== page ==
Little is known regarding the epidemiology of chronic rhinosinusitis (CRS) in racial and ethnic minorities in the United States(US).
Comprehensively evaluate the current prevalence of chronic rhinosinusitis (CRS) across various treatment settings in order to identify possible disparities in health care access and utilization between racial and ethnic populations.
The NHIS, NAMCS, and NHAMCS database registries were extracted to identify the national prevalence of CRS in race/ethnic populations and resource utilization in ambulatory care settings. Systematic literature review identified studies reporting treatment outcomes in minority patients electing endoscopic sinus surgery(ESS). Data was supplemented using a multi-institutional cohort of patients undergoing surgical treatment.
National survey data suggests CRS is a significant health condition for all major race/ethnic groups in the US, accounting for a sizable portion of office, emergency, and outpatient visits. Differences in insurance status, work absenteeism, and resource utilization were found between race/ethnic groups. Despite its prevalence, few published studies include information regarding minority patients with CRS. Most(90%) cohort studies did not provide details of race/ethnicity for ESS outcomes. Prospective cohort analysis demonstrated that minority surgical patients accounted for only 18%, as compared to national census estimates(35%).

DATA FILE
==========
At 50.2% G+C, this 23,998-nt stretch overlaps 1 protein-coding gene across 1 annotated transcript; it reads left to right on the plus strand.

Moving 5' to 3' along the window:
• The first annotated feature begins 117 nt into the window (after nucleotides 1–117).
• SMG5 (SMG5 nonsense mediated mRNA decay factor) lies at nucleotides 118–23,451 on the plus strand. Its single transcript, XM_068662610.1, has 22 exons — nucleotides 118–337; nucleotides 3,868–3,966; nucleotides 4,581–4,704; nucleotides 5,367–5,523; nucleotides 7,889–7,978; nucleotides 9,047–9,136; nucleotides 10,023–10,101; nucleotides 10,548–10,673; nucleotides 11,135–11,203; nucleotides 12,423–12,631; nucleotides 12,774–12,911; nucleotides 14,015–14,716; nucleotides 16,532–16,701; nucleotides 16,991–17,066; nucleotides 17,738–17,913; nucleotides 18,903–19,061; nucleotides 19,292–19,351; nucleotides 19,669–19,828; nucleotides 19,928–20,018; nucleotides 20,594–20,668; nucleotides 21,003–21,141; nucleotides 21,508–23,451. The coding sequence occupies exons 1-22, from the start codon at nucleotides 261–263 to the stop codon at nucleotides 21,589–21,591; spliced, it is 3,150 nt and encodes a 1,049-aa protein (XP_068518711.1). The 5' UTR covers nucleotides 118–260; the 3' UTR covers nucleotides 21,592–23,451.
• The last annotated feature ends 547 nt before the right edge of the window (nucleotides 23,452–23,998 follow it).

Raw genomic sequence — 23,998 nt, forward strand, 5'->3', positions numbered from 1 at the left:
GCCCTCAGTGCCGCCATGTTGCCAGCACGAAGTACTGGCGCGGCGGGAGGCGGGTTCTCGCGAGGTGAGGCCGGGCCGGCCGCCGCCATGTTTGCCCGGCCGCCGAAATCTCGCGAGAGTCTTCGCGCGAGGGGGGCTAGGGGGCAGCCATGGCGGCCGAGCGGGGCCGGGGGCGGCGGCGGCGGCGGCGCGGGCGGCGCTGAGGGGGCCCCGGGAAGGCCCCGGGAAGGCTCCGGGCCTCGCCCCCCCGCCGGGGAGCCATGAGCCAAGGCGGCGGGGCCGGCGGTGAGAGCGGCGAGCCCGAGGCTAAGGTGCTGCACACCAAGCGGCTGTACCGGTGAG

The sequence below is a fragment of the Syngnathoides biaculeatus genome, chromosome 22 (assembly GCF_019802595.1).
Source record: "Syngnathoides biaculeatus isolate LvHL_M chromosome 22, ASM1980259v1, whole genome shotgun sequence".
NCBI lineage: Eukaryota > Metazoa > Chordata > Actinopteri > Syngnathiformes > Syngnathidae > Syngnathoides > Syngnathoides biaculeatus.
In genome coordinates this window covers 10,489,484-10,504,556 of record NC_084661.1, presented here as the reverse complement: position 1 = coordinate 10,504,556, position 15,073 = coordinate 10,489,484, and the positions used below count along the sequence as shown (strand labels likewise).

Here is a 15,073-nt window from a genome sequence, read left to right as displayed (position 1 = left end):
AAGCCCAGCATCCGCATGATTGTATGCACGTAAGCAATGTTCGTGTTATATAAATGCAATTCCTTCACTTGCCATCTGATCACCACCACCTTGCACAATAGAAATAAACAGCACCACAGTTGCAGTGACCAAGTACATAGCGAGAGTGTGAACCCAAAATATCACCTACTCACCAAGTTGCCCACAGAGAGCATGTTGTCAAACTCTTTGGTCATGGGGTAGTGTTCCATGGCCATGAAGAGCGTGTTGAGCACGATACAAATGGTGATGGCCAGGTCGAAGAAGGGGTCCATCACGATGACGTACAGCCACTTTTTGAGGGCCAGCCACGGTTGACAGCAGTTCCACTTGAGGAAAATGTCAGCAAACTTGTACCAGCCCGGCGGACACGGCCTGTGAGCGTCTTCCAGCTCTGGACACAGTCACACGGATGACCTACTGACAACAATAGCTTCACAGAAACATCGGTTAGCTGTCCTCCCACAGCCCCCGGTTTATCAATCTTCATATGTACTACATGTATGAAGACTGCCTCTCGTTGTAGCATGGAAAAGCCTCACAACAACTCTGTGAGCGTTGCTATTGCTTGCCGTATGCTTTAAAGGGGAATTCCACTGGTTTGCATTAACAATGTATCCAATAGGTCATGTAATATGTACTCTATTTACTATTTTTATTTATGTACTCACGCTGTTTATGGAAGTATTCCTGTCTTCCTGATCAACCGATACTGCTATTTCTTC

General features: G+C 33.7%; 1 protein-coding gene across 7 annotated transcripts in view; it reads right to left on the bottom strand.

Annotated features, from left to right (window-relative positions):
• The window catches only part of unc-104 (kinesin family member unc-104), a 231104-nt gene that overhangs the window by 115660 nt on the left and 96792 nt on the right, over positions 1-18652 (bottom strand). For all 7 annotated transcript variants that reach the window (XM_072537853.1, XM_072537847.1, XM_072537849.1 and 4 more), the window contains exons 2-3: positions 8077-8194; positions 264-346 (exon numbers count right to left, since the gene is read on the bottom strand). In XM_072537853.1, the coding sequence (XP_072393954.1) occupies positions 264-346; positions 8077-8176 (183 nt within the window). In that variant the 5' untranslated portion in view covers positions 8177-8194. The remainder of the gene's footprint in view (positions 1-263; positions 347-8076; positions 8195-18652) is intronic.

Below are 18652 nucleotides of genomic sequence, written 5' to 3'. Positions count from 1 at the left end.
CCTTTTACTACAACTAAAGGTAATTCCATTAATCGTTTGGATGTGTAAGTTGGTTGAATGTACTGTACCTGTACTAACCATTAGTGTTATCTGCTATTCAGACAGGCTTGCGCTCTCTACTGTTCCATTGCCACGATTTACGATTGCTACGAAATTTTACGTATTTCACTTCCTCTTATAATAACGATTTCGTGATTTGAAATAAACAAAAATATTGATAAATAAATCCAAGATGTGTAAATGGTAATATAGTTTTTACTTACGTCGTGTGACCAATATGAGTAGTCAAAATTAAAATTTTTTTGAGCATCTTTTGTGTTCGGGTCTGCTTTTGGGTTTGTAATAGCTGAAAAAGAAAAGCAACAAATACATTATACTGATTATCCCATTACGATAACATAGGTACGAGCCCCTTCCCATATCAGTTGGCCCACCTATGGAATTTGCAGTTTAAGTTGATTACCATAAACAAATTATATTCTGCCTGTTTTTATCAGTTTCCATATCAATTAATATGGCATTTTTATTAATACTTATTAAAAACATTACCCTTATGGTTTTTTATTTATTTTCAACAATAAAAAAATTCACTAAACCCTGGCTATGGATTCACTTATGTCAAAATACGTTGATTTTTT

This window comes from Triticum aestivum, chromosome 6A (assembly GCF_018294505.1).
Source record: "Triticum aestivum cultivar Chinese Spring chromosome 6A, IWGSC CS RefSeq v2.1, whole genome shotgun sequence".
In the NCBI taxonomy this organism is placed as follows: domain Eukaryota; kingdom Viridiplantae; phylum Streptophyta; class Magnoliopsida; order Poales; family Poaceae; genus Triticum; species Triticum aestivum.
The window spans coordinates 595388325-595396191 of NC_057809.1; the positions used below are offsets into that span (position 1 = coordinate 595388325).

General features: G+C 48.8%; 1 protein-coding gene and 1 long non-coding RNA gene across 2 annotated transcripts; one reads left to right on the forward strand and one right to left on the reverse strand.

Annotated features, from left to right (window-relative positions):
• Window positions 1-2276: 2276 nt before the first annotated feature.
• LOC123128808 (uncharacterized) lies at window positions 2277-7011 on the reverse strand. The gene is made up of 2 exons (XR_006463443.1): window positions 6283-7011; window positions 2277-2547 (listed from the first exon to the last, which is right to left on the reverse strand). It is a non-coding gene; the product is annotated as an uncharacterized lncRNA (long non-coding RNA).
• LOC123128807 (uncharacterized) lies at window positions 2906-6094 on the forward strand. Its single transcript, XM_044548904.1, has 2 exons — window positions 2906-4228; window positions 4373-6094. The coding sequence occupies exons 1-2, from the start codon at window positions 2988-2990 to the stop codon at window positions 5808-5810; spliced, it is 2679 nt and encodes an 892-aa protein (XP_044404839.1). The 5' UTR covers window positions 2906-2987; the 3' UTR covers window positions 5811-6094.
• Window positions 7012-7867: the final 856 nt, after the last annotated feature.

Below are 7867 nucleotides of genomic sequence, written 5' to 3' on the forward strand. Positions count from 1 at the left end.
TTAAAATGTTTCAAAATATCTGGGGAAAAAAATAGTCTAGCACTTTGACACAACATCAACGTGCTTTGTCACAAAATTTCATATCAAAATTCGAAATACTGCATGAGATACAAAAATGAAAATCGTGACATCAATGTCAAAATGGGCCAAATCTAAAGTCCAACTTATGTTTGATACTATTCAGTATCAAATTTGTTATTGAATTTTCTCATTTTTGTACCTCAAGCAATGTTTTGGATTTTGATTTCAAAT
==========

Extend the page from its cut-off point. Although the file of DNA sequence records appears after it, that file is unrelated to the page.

Chronic rhinosinusitis is an important health condition for all major race/ethnic groups in the US. Significant differences may exist across racial and ethnic categories with regard to CRS health status and healthcare utilization. Given current demographic shifts in the US, specific attention should be given to understanding CRS within the context of racial and ethnic populations.
Sinusitis; Continental Population Groups; Ethnology; Quality of Life; Outcomes Research; Registries; Database; Prevalence; Centers for Disease Control and Prevention; United States
Little is known regarding the epidemiology of chronic rhinosinusitis (CRS) in racial and ethnic minorities in the United States. This study was designed to comprehensively evaluate the current prevalence of CRS across various treatment settings to identify possible disparities in health care access and use between racial and ethnic populations.